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How to Concentrate on Study Continuously for Long Hours
Everyone desires that little advantage that will put him or her ahead of the competition. One such area is cramming more productive hours into your study regimen.
What if you could increase the number of efficient daily study hours from eight to ten? It's difficult, to be sure, but it's doable. In this piece, I'll go over seven measures that will help you combat lethargy when studying (as well as extra actions you can take to combat sleepiness in the afternoon) and therefore enhance your daily productivity.
Prioritize Your Routine
Take on the challenging stuff in the morning when you have the most energy. (This is the time of day when most people are most productive. If you happen to be an exception, feel free to tackle the challenging content at a time that works for you.)
This kind of planning aligns your energy with the complexity of the work at hand. As a consequence, you tackle fewer difficult themes in the evening, when you've used a lot of physical and mental energy and your proclivity to slack is at its peak.
On the contrary, if you choose simple tasks early in the day to give yourself a false feeling of success – as many procrastinators do - you're more likely to succumb to procrastination and give up later in the day, when your energy and willpower would like not to be challenged.
For the same reason, plan your low-effort, non-academic activities, such as socializing, phone calls, and daily chores later in the day as much as feasible.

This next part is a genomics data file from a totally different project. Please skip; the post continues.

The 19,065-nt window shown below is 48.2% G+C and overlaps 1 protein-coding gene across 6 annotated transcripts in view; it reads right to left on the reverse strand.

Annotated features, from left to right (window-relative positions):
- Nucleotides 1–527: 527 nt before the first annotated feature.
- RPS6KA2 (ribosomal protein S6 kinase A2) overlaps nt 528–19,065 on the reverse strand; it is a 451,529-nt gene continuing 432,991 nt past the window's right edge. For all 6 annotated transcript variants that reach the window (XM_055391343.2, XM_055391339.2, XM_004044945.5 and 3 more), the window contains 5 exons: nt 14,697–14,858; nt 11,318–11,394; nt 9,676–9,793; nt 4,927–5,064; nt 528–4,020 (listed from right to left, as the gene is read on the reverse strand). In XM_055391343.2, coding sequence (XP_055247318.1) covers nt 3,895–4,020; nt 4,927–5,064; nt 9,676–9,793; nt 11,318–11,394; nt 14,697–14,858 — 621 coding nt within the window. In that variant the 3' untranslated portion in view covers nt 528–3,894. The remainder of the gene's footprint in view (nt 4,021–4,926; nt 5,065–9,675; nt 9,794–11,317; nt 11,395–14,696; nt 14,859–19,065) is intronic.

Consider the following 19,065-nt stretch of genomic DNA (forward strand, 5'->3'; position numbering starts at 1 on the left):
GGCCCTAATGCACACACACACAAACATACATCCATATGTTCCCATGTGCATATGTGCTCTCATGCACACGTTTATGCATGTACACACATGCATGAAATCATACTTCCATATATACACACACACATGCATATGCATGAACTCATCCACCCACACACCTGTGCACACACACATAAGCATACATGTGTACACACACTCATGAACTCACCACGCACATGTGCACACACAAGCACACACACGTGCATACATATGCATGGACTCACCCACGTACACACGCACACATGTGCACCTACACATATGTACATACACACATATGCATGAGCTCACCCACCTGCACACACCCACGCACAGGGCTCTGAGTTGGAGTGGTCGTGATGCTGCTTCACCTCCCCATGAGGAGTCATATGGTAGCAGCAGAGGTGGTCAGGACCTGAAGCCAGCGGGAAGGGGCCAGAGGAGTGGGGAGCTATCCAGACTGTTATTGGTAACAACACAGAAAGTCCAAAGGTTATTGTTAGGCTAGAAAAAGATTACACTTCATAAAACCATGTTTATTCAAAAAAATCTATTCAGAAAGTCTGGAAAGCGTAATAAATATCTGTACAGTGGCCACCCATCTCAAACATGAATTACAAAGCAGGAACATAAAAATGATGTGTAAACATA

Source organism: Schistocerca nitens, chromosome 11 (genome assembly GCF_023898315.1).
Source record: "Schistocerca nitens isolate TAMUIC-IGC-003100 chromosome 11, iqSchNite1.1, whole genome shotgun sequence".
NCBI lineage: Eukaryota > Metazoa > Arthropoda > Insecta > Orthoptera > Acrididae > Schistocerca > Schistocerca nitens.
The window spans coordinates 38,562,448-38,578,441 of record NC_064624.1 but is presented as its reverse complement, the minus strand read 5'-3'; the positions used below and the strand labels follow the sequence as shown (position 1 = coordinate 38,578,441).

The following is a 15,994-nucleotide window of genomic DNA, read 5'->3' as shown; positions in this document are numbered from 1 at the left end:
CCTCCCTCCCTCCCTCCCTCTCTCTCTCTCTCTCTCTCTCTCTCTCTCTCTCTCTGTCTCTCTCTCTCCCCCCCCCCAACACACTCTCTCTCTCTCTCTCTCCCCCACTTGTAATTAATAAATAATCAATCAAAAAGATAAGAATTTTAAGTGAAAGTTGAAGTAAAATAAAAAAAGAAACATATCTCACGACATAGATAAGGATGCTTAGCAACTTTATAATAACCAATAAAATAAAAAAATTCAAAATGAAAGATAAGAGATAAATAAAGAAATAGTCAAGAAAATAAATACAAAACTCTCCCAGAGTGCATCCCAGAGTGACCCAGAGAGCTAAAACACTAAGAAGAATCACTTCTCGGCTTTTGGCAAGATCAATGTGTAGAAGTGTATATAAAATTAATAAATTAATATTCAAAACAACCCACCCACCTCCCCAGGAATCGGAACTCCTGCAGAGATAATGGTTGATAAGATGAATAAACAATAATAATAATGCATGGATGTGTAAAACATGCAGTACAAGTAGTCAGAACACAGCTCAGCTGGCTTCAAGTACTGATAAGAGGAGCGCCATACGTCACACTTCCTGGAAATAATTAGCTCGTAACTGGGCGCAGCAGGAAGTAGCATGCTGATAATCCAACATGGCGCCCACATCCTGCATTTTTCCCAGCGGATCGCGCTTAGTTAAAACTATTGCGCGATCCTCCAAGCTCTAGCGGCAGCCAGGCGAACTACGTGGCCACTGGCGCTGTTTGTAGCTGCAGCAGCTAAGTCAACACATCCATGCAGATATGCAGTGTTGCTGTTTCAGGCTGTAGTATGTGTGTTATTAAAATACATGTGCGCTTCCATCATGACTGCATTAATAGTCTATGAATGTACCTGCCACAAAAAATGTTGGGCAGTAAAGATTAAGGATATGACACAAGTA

Exercise Is a Must
In terms of academics, physical exercise improves learning capacity and long-term memory while also reducing anxiety and sadness. However, the advantages of exercise extend beyond that: it enhances focus, alertness, and motivation.
And the benefits of exercise might be seen nearly immediately. According to this study brief from the University of Texas at Austin, based on a survey of many published scientific articles:
Physical exercise may improve academic achievement in both the short and long term. Children are better able to focus on classroom work almost immediately after participating in physical exercise, which may improve learning.
With these advantages, you may not only get more out of your studies, but also stay for a longer period of time.
However, not all exercises are created equal in terms of their efficiency in boosting focus and alertness. According to most research, 30-odd minutes of strenuous, sweat-inducing aerobic activity is the most effective.
(Please keep in mind that not all exercises are appropriate for everyone.) Before beginning a new workout, consider your flexibility, strength, and general health to assess whether or not the exercise is suited for you. In this respect, you should speak with a skilled healthcare practitioner.)
Steal a Nap
Yes, steal... if you can't acquire it legally. It is quite significant.
According to a NASA research, pilots who took a 26-minute sleep decreased their gaps in consciousness by 34% compared to those who did not nap. Furthermore, individuals who slept improved their response speeds by 16 percent. Importantly, their performance was continuous throughout the day and did not deteriorate at the conclusion of a trip or at night.
The most essential part of napping, as discovered by NASA pilots, is that performance slacks considerably less than when you don't sleep, which means you may study at a high intensity even late at night if you slept in the afternoon.
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So, take a sleep in the afternoon, and you'll be more prepared for your next session. The short sleep might add hours to your nighttime routine, both in terms of quality and quantity. Here are some basic recommendations for taking good naps: